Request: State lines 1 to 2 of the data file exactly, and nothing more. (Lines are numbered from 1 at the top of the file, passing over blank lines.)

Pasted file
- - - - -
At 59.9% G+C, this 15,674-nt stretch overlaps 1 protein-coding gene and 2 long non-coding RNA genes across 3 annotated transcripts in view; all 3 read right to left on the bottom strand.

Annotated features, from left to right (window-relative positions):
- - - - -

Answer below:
At 59.9% G+C, this 15,674-nt stretch overlaps 1 protein-coding gene and 2 long non-coding RNA genes across 3 annotated transcripts in view; all 3 read right to left on the bottom strand.

Annotated features, from left to right (window-relative positions):